A wide variety of fish may be caught from the jetty. In fact, just about any of the saltwater fish in this area except the big game fish have been
caught there. One of the major factors in catching fish there is the time of year due to migration patterns of the various fish. Here is a general
idea by the time of year.

 JANUARY:                  Redfish, Sheepshead, Grouper, Flounder

 FEBRUARY:               Redfish, Sheepshead, Grouper

 MARCH:                     Redfish, Sheepshead, Bluefish, Pompano, Cobia, Spanish Mackerel

 APRIL:                        Redfish, Sheepshead, Bluefish, Pompano, Spanish Mackerel, Cobia. Baitfish also start showing up.

 MAY:                           Redfish, Bluefish, Pompano, Spanish Mackerel, King Mackerel, Ladyfish, Bonito,  and baitfish.

 JUNE:                         Bluefish, Spanish Mackerel, Bonito, Ladyfish, Mangrove Snapper and baitfish.

 JULY:                          Bluefish, Spanish Mackerel, Mangrove Snapper, Lady Fish, Bonito and baitfish.

 AUGUST:                    Bluefish, Spanish Mackerel, Mangrove Snapper, Ladyfish, Bonito and baitfish.

 SEPTEMBER:             Bluefish, Spanish Mackerel, Mangrove Snapper, Grouper, Ladyfish, Bonito and baitfish.

 OCTOBER:                 Redfish, Bluefish, Mangrove Snapper, Grouper, Spanish Mackerel, Flounder, Last of the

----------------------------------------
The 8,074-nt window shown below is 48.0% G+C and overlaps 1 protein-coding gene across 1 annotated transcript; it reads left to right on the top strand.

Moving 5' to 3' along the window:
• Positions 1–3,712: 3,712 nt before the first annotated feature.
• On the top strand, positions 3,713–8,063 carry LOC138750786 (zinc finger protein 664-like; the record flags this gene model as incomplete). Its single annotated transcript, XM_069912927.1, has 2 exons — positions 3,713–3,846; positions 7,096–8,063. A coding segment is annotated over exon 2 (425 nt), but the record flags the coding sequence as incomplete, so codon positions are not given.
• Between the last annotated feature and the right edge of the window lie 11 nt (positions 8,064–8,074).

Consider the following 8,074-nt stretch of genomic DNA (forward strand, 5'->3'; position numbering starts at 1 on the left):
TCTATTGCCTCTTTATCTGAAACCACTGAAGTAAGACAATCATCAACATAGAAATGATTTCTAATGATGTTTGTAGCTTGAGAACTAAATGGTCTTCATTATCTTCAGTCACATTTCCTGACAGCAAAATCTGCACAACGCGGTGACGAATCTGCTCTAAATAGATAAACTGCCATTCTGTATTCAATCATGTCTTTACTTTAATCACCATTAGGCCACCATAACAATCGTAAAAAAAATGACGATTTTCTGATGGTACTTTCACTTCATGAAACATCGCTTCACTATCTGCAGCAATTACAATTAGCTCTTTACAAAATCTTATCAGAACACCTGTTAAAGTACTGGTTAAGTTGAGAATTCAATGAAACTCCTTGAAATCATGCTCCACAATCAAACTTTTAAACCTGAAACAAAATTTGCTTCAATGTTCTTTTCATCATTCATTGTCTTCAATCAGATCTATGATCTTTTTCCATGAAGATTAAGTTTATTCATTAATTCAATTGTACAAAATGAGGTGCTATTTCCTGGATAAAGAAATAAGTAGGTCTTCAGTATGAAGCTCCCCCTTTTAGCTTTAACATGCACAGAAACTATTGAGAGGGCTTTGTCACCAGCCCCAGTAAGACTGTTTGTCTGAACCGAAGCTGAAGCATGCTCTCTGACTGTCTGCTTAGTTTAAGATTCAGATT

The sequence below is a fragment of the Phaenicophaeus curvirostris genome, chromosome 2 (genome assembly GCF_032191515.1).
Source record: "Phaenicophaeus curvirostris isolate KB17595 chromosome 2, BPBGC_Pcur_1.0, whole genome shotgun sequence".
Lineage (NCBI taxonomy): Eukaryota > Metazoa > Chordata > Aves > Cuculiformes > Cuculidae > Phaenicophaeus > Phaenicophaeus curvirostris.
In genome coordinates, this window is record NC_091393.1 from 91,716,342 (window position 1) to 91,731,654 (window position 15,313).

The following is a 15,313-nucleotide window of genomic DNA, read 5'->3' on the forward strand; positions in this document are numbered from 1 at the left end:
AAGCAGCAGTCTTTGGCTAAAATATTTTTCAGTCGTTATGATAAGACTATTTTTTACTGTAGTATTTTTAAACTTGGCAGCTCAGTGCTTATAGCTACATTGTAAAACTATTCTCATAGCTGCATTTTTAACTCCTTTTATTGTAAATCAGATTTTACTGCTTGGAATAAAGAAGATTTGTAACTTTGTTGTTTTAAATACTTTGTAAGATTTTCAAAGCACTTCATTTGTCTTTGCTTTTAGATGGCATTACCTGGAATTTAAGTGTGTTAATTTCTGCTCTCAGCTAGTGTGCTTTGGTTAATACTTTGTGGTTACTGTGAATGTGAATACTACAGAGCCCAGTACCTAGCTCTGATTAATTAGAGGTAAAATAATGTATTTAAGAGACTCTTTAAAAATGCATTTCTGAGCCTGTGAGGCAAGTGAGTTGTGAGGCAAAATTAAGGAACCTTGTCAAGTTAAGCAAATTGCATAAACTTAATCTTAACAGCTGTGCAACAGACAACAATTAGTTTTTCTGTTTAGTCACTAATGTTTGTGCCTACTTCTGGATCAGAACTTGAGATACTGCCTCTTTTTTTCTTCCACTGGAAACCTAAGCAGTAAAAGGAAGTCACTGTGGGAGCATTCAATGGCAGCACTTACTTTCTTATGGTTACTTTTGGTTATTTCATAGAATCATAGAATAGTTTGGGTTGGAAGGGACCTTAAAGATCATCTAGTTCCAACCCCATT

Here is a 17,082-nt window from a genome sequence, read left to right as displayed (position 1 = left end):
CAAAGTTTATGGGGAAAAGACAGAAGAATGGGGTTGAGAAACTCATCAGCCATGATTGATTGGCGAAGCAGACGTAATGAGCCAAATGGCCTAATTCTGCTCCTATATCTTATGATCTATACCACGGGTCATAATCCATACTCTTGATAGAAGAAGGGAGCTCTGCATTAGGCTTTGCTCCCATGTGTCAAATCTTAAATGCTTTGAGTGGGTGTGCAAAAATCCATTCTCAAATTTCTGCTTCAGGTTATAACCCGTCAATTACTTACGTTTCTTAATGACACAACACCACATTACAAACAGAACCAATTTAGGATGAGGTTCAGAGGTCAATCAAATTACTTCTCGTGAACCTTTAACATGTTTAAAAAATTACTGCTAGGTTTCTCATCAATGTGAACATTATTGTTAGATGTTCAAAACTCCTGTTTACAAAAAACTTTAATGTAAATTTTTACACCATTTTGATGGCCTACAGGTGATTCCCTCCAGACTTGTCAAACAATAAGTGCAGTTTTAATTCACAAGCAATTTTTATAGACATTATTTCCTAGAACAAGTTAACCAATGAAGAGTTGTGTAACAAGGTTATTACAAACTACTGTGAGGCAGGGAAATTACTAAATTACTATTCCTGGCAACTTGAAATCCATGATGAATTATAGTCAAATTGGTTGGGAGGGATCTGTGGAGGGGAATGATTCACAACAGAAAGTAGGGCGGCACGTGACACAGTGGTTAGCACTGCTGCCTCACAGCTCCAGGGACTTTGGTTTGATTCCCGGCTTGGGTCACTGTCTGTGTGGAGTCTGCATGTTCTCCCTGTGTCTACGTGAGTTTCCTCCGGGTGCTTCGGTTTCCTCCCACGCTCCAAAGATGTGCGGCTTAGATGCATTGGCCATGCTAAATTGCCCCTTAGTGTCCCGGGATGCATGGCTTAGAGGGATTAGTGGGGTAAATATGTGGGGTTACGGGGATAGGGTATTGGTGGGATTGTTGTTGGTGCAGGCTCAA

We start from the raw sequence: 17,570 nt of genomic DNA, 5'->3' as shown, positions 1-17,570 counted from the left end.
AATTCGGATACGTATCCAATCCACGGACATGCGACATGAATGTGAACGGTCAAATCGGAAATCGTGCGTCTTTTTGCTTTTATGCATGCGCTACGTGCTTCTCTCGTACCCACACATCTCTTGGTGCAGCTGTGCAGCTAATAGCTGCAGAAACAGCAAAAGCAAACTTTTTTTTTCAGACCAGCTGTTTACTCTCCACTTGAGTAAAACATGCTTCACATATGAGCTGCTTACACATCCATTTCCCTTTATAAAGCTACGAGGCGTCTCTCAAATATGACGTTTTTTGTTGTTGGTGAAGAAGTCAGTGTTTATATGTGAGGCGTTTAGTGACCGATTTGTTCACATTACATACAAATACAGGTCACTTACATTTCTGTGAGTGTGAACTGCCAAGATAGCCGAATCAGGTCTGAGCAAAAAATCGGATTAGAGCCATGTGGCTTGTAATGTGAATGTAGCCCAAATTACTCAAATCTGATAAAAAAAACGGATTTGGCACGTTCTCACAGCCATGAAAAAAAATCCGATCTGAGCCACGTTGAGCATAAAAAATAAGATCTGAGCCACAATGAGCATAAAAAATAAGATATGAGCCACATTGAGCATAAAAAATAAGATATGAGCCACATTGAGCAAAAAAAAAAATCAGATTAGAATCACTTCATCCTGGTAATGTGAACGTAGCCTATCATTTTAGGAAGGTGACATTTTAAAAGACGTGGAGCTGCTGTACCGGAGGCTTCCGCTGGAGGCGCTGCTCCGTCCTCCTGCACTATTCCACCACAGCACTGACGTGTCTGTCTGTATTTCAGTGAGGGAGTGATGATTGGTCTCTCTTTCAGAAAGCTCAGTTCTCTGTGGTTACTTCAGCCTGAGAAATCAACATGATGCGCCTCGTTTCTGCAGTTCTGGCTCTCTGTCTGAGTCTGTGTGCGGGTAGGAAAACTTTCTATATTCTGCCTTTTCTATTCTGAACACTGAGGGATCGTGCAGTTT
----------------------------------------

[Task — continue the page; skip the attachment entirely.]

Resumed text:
baitfish for the season.

 NOVEMBER:              Redfish, Mangrove Snapper, Bluefish, Grouper, Flounder. Baitfish are pretty much gone by now.

 DECEMBER:              Redfish, Grouper, Sheepshead, Bonito



A WORD OF CAUTION: The
jetties are constructed of large
car-size boulders. There is no
smooth walkway on them. To get
to the end, you need to step from
one boulder to the next. There
are drops of over 20' in between
the rocks. Also, under certain
weather conditions, the ocean
waves will reach  the top of the
jetty. People have been swept off
of them by waves. The jetties are
no place for young children.

What do I need to take to
the Jetty?

What you take depends on a lot of factors, ie, what fish you are
targeting, time of the year, your preference. This is just a guide to
start with and is not the final answer.

1.  Two rod & reels

       a. Light weight rod/reel/line for fishing surface lures & bait.

              - ROD: 6-7'
              - REEL: Light weight spinning or bait casting reel